• Preparation
    • Data Review Project Overview.
    • Project Topic Selection.
    • Submit your project topic, problem description, problem statement, and references in a Microsoft Word document, 1–2 pages in length.
    • Format your citations and references using APA style.
    • Write a clear, one-sentence problem statement for a proposed project.
      • State the issue in the form of a problem and add a citation.
    • Identify the key performance indicators and outcome measures for a proposed project.
      • Locate authoritative sources on performance measurement.
    • Summarize a current and relevant authoritative literature.
      • Be concise and substantive. Provide sufficient information in the summary to adequately cover the selected topic.
      • Visit the Capella University Library to confirm what sources constitute authoritative literature. The Library Research and Information Literacy Skills page, linked in the Resources of this unit contain useful information on this topic.
    • Articulate the value of a proposed project to an organization and to one’s professional health care leadership competency development goals.
      • Review the selected organization’s website to determine its vision, mission, culture, strategic focus, and how they provide value to the patients.
      • Ensure that you understand what is meant by the term value proposition.
      • Consider a strategic, systems perspective when contemplating value to the organization.
      • Be sure you have evidence to support your conclusions.
    • Combine clear, coherent, and original writing, in APA style, with relevant and credible evidence from the scholarly and professional literature.
      • Apply correct APA formatting to your source citations.
      • Consider how or why a particular piece of evidence supports your main points, claims, or conclusions.
      • Make sure your supporting evidence is clear and explicit.

To prepare for this assessment, read the following documents, linked in the Resources of this unit.

The information provided in these two documents will help you in choosing a project of reasonable scope that is central to your career development goals and would be of value to your targeted health care organization. In addition, they provide guidance, recommendations, and examples that are crucial to successfully completing this assessment. You are encouraged to download both the documents and keep them on hand as ready references.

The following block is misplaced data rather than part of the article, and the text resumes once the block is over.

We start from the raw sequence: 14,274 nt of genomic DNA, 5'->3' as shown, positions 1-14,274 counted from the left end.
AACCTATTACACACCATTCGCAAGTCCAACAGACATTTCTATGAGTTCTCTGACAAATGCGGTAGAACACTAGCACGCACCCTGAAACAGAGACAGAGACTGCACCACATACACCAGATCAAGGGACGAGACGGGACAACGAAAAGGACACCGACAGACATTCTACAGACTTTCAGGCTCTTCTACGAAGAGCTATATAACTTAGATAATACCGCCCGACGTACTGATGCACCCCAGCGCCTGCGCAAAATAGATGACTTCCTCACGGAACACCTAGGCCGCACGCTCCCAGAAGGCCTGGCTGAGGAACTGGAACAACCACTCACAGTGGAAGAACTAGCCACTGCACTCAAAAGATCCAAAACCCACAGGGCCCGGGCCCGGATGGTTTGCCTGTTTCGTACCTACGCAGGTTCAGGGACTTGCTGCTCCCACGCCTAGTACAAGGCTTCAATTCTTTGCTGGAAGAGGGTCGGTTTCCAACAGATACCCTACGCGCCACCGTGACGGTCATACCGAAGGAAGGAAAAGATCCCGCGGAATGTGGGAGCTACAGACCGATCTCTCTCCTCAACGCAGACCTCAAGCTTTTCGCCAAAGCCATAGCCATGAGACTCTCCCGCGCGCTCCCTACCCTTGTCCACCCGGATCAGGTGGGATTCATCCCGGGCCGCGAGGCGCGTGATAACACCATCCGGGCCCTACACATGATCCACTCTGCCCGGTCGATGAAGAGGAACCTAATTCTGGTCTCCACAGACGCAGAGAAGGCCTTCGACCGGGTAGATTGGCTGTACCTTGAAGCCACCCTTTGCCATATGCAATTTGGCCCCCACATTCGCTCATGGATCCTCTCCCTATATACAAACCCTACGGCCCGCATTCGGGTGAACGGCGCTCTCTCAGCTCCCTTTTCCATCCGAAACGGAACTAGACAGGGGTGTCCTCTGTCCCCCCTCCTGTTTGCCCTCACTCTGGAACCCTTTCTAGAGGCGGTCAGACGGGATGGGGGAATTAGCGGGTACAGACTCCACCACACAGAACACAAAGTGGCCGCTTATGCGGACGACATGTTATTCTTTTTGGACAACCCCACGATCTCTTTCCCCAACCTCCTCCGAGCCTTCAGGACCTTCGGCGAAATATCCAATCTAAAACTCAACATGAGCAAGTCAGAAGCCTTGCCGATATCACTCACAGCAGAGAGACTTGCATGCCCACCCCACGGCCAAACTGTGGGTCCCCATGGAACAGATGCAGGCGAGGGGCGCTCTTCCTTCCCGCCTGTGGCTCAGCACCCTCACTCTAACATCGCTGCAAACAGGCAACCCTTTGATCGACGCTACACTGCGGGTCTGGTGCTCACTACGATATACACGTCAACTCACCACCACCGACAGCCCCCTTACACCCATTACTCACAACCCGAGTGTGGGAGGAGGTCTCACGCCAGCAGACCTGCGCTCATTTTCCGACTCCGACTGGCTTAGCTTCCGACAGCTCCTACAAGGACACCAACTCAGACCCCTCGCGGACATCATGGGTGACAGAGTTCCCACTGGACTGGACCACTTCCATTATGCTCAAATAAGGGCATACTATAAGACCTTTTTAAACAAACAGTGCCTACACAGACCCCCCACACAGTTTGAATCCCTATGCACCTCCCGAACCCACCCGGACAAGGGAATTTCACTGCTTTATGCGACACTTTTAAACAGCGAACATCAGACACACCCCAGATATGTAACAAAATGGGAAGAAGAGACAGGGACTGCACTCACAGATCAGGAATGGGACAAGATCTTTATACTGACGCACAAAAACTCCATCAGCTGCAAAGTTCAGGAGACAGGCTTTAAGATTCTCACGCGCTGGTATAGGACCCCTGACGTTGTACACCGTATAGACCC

Select your data review project topic, and provide a topic description that includes the problem statement and list of supporting references.

Document Format and Length

Topic Selection

Note: The requirements outlined below correspond to the grading criteria in the scoring guide. Be sure that your topic selection process addresses each point, at a minimum. You may also want to read the Project Topic Selection Scoring Guide to better understand how each criterion will be assessed.

Project Topic Selection

The goal of your data review project is to explore a real-world, relevant health care issue by examining existing data. You will be asked to examine data that already exists. It is, therefore, in your best interest to make sure that performance indicators already exist that relate directly to your topic and are measurable.

Selecting Your Topic

Selecting the topic for your data review project is a two-step process of identifying the topic and surveying the relevant literature. Follow these recommendations to help narrow the topic and ensure a logical flow and reasonable scope.

Step 1: Topic Identification

• Identify a topic that is central to your career development goals. o For example, perhaps you are interested in risk management, practice management, supply chain and material management, strategic planning, finance, or non-profit IDS (integrated delivery system) leadership. Ideally, the capstone experience will bring you closer to a prospective employer or your next career advancement goal.

• Identify a health care organization for whom a data review related to your selected topic would align with the vision, mission, and values of the organization and could add value to their efforts. There may be an element of your project that could contribute to the field at an industry level.

• Draft a self-motivating purpose statement connecting the topic with a real-world application that you believe in and want to support. o I am studying [topic] so that I can [application].

o Example: I am studying childhood obesity in low-income populations so that I can help my organization make a difference for children and families attempting to address this issue.